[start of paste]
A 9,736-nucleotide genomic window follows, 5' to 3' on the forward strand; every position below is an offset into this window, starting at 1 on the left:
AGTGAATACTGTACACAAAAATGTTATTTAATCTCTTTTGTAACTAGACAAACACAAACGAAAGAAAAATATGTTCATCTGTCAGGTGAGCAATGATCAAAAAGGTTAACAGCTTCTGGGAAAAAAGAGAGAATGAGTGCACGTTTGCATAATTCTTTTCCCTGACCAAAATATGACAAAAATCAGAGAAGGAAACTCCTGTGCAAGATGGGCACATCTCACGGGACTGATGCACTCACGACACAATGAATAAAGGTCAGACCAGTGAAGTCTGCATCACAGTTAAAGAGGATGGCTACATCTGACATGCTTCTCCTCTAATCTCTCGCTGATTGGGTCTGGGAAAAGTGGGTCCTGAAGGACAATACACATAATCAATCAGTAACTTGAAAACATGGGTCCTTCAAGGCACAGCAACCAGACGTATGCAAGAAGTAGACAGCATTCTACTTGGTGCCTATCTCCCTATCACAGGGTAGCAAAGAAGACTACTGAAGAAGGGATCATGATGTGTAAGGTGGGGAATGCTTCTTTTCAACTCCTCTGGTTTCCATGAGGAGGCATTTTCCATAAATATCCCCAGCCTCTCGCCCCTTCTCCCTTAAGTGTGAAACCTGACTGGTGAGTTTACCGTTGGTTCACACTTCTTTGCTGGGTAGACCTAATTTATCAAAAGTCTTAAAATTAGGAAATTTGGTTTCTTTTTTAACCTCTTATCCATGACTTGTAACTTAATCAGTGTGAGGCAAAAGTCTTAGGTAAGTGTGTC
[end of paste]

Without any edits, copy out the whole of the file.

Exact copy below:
A 9,736-nucleotide genomic window follows, 5' to 3' on the forward strand; every position below is an offset into this window, starting at 1 on the left:
AGTGAATACTGTACACAAAAATGTTATTTAATCTCTTTTGTAACTAGACAAACACAAACGAAAGAAAAATATGTTCATCTGTCAGGTGAGCAATGATCAAAAAGGTTAACAGCTTCTGGGAAAAAAGAGAGAATGAGTGCACGTTTGCATAATTCTTTTCCCTGACCAAAATATGACAAAAATCAGAGAAGGAAACTCCTGTGCAAGATGGGCACATCTCACGGGACTGATGCACTCACGACACAATGAATAAAGGTCAGACCAGTGAAGTCTGCATCACAGTTAAAGAGGATGGCTACATCTGACATGCTTCTCCTCTAATCTCTCGCTGATTGGGTCTGGGAAAAGTGGGTCCTGAAGGACAATACACATAATCAATCAGTAACTTGAAAACATGGGTCCTTCAAGGCACAGCAACCAGACGTATGCAAGAAGTAGACAGCATTCTACTTGGTGCCTATCTCCCTATCACAGGGTAGCAAAGAAGACTACTGAAGAAGGGATCATGATGTGTAAGGTGGGGAATGCTTCTTTTCAACTCCTCTGGTTTCCATGAGGAGGCATTTTCCATAAATATCCCCAGCCTCTCGCCCCTTCTCCCTTAAGTGTGAAACCTGACTGGTGAGTTTACCGTTGGTTCACACTTCTTTGCTGGGTAGACCTAATTTATCAAAAGTCTTAAAATTAGGAAATTTGGTTTCTTTTTTAACCTCTTATCCATGACTTGTAACTTAATCAGTGTGAGGCAAAAGTCTTAGGTAAGTGTGTC